Classic History Books

William J. Claxton - The Mastery of the Air

who has made hundreds of flights in various parts of the country, and has aroused the greatest enthusiasm
wherever he has flown.

The progress of aviation undoubtedly owes a great deal to the Press, for the newspaper has succeeded in
bringing home to most people the fact that the possession of air-craft is a matter of national importance.

It was of little use for airmen to make thrilling flights up and down an aerodrome, with the object of

interesting the general public, if the newspapers did not record such flights, and though in the very early

days of aviation some newspapers adopted an unfriendly attitude towards the possibilities of practical

aviation, nearly all the Press has since come to recognize the aeroplane as a valuable means of national

defence. Right from the start the Daily Mail foresaw the importance of promoting the new science of

flight by the award of prizes, and its public-spirited enterprise has done much to break up the prevailing

apathy towards aviation among the British nation.

If these three great events had been mere spectacles and nothing else - such as, for instance, that great
horse-race known as "The Derby" - this chapter would never have been written. But they are most

worthy of record because all three have marked clearly-defined stepping-stones in the progress of flight;

they have proved conclusively that aviation is practicable, and that its ultimate entry into the busy life of

the world is no more than a matter of perfecting details.

The first L10,000 prize was offered in November, 1906, for a flight by aeroplane from London to
Manchester in twenty-four hours, with not more than two stoppages en route. In 1910 two competitors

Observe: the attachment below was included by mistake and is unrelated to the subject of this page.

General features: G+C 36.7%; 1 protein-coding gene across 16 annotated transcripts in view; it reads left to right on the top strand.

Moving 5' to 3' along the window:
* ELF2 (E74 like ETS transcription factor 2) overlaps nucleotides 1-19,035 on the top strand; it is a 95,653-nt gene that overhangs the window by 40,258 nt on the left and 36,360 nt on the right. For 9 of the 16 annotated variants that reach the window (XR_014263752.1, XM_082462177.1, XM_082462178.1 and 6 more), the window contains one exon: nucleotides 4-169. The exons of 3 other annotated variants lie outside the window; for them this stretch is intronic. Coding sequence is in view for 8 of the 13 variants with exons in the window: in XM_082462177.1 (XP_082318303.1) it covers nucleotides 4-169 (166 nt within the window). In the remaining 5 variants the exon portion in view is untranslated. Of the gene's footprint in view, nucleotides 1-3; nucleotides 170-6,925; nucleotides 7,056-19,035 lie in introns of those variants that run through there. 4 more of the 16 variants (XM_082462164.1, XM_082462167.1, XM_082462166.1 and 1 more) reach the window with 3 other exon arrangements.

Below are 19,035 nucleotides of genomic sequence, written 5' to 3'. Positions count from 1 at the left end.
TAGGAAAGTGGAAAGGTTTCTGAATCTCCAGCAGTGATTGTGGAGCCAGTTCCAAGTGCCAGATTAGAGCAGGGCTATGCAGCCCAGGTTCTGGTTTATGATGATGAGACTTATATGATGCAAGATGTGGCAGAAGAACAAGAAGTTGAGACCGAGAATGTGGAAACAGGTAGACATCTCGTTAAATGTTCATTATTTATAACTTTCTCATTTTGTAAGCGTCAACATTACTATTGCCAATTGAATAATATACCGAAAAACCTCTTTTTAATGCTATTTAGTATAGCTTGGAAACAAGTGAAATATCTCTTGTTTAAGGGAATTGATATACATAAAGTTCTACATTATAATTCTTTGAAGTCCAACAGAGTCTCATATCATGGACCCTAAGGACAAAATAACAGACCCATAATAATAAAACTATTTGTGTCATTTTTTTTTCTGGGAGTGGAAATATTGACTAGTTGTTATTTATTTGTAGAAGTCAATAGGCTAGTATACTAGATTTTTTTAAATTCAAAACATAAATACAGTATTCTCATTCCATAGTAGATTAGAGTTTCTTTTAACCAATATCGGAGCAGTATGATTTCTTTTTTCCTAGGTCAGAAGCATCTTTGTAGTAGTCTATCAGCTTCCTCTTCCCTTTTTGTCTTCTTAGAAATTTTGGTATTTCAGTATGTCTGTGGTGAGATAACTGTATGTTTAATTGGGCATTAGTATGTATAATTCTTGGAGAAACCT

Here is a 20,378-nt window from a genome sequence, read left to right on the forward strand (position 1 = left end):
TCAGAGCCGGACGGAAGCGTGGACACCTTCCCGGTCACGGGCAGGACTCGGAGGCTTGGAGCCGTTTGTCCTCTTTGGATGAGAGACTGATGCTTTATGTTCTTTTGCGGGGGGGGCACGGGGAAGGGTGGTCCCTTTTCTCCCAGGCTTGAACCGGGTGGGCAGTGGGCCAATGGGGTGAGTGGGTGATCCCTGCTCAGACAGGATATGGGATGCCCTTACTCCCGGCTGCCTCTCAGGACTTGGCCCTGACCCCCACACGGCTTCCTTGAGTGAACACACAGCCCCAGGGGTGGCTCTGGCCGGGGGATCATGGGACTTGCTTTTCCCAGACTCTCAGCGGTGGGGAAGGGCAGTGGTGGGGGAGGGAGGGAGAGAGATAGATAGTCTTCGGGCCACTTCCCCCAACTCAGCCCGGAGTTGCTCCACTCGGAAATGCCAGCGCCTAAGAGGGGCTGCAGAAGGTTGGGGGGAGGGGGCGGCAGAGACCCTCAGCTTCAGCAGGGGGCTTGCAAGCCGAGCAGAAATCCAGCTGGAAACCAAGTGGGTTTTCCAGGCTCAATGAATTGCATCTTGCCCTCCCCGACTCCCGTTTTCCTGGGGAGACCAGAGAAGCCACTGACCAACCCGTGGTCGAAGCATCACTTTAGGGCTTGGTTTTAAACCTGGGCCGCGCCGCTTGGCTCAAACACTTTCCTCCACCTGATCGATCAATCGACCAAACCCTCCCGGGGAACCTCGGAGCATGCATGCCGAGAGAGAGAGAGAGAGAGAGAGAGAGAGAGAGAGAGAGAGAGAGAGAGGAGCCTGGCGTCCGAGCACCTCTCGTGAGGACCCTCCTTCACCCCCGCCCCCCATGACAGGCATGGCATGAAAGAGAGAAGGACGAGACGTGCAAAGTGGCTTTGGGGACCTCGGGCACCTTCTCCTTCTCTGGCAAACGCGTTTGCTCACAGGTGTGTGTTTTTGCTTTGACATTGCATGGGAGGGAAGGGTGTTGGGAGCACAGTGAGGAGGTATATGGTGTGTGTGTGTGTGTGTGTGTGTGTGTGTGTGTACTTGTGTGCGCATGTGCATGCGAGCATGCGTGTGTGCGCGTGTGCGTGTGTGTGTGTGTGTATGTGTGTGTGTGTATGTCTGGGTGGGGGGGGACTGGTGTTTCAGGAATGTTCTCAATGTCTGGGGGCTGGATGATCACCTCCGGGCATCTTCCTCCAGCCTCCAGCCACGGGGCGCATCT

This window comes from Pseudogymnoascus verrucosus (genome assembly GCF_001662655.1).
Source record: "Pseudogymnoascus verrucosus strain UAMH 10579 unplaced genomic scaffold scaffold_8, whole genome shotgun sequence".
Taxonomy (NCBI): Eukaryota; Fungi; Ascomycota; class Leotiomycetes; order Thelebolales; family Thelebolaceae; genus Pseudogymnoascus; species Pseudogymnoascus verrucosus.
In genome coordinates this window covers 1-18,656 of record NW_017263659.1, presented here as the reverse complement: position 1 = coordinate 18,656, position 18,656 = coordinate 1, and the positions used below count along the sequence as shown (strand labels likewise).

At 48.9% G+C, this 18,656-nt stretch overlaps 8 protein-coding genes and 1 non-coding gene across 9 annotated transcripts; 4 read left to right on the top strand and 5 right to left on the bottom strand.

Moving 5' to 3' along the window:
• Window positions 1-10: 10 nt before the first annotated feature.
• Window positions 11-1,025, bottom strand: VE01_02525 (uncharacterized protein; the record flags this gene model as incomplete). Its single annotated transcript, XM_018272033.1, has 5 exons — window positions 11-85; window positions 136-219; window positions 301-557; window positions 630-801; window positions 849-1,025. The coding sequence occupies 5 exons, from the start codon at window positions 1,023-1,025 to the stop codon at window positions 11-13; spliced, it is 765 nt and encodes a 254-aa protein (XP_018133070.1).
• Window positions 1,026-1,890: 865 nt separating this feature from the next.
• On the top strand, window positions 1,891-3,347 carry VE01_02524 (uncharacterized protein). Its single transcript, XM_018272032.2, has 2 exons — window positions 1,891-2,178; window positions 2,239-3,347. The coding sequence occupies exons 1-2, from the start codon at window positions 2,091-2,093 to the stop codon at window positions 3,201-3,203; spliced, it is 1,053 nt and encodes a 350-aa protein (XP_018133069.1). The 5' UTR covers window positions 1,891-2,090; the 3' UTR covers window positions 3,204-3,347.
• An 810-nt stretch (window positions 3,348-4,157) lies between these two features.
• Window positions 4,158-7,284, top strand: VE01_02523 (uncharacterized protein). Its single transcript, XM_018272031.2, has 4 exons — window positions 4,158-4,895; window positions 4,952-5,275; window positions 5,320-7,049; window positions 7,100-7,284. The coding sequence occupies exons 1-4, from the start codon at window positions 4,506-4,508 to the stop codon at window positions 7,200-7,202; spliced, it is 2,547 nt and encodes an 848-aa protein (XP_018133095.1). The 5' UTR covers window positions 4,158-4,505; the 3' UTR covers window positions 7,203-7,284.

entered the lists for the flight; one, an Englishman, Mr. Claude Grahame-White; the other, a Frenchman,

M. Paulhan.

Mr. Grahame-White made the first attempt, and he flew remarkably well too, but he was forced to
descend at Lichfield - about 113 miles on the journey - owing to the high and gusty winds which

prevailed in the Trent valley. The plucky pilot intended to continue the flight early the next morning, but

during the night his biplane was blown over in a gale while it stood in a field, and it was so badly

damaged that the machine had to be sent back to London to be repaired.

This took so long that his French rival, M. Paulhan, was able to complete his plans and start from
Hendon, on 27th April. So rapidly had Paulhan's machine been transported from Dover, and "assembled"

at Hendon, that Mr. White, whose biplane was standing ready at Wormwood Scrubbs, was taken by

surprise when he heard that his rival had started on the journey and "stolen a march on him", so to speak.

Nothing daunted, however, the plucky British aviator had his machine brought out, and he went in

pursuit of Paulhan late in the afternoon. When darkness set in Mr. White had reached Roade, but the

French pilot was several miles ahead.

Now came one of the most thrilling feats in the history of aviation. Mr. White knew that his only chance
of catching Paulhan was to make a flight in the darkness, and though this was extremely hazardous he

arose from a small field in the early morning, some hours before daybreak arrived, and flew to the north.

His friends had planned ingenious devices to guide him on his way: thus it was proposed to send fast

motor-cars, bearing very powerful lights, along the route, and huge flares were lighted on the railway;

but the airman kept to his course chiefly by the help of the lights from the railway stations.

Over hill and valley, forest and meadow, sleeping town and slumbering village, the airman flew, and
when dawn arrived he had nearly overhauled his rival, who, in complete ignorance of Mr. White's daring

pursuit, had not yet started.


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